The waves bring up piles of polished stones. You could pick them up by the handful. It is very pretty and an excellent place to kayak. But, we found no place to rent a kayak.
We walk over a bridge to get to the beach. A channel of clean, shallow water flows on the land side of the sand spit, which is where I had hoped to kayak.
We drove the short distance to Sekiu and looked down on their fishing fleet.
Each one of these long plank piers has a fish cleaning station.
The gulls wait for any little morsel the cleaners drop or throw to them.
Then they bring it to the water’s edge and fight over it.
Most of the campers come her to fish. They bring in King Salmon and we saw it at a fish house for $6 a lb. Unbelievable. Unfortunately, they were closed. A note on the door explained: Closed “Dale is gone… ” couldn’t read where he was gone from the car window. Hope to get salmon today.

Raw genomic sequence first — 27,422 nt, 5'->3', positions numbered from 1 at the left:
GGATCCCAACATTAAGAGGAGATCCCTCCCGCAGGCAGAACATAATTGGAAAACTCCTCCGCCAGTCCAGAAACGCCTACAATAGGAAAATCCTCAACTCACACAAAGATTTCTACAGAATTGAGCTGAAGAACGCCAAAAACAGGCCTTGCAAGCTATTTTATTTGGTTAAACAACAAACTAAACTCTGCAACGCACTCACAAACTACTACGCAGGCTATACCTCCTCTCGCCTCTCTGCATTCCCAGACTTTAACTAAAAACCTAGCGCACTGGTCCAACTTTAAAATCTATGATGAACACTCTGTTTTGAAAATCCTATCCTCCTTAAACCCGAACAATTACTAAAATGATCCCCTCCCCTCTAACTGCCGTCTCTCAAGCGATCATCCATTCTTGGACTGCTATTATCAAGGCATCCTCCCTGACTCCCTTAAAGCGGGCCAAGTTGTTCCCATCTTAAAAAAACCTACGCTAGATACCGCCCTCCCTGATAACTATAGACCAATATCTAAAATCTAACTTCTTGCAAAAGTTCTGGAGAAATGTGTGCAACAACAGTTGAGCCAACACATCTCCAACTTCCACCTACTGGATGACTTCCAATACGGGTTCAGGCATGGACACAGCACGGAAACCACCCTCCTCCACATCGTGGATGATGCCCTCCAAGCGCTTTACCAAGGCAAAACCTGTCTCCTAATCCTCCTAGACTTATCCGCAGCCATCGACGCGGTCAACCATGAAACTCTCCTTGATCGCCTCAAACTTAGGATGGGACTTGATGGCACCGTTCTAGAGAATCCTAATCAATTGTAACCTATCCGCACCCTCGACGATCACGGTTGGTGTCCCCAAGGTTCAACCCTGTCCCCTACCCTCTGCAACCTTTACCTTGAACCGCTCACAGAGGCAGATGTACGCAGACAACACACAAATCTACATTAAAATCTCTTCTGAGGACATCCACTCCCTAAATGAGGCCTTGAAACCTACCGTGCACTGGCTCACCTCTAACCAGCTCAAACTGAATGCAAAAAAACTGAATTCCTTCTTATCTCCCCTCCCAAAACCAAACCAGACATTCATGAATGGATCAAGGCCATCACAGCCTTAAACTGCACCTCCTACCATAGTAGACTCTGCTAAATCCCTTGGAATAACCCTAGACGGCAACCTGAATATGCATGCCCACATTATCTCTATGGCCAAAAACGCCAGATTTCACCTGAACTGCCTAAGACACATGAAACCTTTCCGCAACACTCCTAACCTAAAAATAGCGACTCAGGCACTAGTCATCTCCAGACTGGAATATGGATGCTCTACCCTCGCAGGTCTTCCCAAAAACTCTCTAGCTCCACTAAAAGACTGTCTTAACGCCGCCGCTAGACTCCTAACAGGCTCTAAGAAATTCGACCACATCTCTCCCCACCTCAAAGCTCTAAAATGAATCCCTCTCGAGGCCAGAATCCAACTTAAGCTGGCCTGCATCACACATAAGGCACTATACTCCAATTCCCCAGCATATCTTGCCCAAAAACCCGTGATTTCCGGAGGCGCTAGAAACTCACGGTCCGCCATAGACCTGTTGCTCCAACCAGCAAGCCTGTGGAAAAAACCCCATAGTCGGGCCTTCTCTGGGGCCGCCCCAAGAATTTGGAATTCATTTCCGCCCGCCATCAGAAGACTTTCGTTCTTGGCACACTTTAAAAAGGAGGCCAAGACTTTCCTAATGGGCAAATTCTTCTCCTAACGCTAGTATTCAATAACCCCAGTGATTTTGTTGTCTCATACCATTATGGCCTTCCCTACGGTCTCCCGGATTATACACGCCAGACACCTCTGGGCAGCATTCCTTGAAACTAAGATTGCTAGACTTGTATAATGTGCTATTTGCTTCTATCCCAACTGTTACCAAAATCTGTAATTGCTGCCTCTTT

Right in the marina parking lot are three huge “stacks.” The sea eroded the land around them. This harder block of rock, didn’t wash away. But it tells you how deep the soil was and how much of it washed into the water.
On the road here, multiple logging trucks, whiz by loaded with what looks like toothpicks. The locals say they haul them to Port Townsend to be shipped to China. It seems wrong to me, and one guy we talked to, that we ship our natural resources to China and leave the locals looking at clear cuts for such skinny trees.
This clear-cut, taken from the moving M.Home is much uglier than shown. I didn’t get the huge mounds of graying cut slash. It seems stupid to let China have our wood to make stuff and sell it back to us, when we are threatened by forest fires and cutting down our carbon sink. Right now it is the freshest, cleanest air you can breathe. Hope it stays that way.
I don’t vote in Washington, but it seems to me a serious enough issue to rate National Curbs on cut size and method. My rant for the day, I guess.